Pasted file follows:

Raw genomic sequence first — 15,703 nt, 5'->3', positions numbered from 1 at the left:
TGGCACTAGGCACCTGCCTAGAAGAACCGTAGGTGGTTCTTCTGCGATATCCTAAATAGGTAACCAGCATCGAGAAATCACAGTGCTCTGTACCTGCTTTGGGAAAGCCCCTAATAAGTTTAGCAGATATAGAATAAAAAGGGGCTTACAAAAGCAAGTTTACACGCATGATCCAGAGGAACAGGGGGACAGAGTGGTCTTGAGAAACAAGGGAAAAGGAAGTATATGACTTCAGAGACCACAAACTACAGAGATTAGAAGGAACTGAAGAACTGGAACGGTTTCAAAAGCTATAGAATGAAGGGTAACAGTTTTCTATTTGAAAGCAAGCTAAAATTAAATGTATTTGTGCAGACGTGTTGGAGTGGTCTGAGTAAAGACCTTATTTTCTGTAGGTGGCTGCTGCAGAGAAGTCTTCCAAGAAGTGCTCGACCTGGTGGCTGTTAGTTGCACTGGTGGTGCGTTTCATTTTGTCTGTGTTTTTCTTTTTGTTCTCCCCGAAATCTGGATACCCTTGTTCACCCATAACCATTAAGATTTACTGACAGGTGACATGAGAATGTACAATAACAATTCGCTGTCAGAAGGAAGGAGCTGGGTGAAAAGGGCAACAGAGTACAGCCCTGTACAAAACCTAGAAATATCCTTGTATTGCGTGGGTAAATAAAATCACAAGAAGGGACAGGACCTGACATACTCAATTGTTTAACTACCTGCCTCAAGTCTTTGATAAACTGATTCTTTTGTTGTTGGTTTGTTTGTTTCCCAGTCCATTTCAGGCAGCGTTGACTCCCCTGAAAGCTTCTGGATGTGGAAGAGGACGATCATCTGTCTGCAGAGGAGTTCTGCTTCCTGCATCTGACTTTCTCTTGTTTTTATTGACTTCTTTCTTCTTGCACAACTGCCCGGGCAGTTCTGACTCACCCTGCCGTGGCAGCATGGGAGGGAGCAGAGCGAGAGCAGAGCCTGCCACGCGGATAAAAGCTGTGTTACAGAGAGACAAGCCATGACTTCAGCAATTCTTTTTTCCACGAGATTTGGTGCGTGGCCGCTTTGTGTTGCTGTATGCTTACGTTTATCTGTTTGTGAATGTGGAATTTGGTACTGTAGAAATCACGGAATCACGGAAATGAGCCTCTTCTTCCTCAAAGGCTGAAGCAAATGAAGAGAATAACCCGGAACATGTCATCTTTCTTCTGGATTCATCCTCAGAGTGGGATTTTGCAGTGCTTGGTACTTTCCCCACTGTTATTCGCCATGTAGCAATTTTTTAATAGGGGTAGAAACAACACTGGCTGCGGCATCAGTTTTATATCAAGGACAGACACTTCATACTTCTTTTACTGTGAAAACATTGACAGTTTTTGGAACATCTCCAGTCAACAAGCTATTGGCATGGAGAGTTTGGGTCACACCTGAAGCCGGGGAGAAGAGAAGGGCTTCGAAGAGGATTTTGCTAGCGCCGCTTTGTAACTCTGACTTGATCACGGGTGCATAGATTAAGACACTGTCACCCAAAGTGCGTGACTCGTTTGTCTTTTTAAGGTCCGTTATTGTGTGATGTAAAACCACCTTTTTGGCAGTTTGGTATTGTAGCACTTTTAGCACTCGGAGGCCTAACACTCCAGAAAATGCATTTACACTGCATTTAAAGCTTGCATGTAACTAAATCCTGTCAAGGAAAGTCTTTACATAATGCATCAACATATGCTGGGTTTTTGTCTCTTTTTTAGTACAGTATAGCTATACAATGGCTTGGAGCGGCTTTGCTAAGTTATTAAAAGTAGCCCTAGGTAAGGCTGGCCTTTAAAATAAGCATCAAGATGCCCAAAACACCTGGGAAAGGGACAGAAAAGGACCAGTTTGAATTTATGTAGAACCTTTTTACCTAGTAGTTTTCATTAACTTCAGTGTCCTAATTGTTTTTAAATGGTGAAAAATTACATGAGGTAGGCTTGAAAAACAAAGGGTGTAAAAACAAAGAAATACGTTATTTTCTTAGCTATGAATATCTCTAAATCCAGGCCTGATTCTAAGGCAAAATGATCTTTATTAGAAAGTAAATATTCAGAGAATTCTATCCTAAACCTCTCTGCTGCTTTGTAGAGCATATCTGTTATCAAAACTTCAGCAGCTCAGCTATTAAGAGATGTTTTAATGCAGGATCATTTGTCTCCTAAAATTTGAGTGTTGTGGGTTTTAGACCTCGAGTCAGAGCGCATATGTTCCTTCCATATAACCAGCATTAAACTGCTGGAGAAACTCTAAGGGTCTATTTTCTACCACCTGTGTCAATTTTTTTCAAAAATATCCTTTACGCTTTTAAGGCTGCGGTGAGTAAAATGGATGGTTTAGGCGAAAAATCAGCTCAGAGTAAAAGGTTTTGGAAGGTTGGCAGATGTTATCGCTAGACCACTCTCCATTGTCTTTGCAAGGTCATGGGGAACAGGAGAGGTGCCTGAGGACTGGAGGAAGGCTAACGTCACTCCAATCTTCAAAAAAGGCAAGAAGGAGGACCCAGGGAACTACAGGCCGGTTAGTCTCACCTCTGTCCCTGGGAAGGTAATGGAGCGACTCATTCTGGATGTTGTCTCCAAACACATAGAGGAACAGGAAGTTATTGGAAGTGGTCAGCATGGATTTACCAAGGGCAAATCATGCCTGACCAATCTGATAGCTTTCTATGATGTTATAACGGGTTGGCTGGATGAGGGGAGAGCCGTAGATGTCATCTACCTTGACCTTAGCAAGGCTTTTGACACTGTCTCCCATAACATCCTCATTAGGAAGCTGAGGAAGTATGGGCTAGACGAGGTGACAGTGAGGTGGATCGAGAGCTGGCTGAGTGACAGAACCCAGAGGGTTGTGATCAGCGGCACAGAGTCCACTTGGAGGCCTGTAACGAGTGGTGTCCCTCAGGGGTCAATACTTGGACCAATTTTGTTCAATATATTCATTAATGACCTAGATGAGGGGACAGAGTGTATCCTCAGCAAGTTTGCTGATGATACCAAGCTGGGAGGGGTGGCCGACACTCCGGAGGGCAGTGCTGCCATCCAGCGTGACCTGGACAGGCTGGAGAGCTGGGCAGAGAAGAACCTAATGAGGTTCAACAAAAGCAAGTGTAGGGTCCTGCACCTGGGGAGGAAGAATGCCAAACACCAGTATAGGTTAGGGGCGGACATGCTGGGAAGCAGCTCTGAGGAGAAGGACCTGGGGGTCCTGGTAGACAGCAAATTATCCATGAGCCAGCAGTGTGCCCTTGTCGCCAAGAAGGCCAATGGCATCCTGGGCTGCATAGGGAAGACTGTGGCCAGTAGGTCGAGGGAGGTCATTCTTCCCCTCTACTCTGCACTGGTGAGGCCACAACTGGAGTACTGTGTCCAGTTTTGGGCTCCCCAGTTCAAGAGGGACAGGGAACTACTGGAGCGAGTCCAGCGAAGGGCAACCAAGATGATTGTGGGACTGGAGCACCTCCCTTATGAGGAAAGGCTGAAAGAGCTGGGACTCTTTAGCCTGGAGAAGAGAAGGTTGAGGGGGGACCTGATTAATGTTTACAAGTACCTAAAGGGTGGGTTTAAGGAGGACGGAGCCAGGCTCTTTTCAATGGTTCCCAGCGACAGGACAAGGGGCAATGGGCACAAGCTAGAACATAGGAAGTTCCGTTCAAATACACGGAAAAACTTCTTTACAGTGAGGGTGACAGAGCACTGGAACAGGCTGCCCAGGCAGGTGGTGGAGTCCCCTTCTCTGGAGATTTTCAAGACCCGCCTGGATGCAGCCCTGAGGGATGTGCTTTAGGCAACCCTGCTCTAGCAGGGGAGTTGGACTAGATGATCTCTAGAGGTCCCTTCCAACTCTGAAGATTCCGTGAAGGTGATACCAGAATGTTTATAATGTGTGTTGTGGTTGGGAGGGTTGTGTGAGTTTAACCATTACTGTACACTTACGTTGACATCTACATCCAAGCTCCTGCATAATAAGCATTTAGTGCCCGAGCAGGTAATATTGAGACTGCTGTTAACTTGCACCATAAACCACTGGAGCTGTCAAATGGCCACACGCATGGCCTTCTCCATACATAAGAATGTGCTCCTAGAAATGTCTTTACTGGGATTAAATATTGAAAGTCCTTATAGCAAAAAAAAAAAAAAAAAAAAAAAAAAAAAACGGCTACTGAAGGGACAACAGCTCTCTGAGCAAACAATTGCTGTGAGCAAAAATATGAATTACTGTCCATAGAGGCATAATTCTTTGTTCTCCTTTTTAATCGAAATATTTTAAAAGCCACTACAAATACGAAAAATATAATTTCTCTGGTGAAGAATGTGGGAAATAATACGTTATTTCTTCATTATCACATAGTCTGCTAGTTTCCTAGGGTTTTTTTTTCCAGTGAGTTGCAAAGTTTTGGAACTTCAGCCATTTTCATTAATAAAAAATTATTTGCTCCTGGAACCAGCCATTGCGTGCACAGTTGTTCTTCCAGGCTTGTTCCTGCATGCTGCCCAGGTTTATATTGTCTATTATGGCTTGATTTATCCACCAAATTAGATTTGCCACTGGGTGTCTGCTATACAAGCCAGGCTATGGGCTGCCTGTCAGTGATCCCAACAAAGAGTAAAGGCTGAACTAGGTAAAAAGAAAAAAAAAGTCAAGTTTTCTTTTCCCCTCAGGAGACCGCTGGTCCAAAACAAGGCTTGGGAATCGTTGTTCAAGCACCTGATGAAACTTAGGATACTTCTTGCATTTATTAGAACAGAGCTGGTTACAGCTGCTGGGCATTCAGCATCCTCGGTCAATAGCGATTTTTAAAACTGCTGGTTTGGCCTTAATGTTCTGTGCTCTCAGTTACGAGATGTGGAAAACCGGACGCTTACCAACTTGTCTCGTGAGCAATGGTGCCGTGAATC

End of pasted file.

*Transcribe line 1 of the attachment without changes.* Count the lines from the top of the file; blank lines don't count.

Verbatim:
Raw genomic sequence first — 15,703 nt, 5'->3', positions numbered from 1 at the left: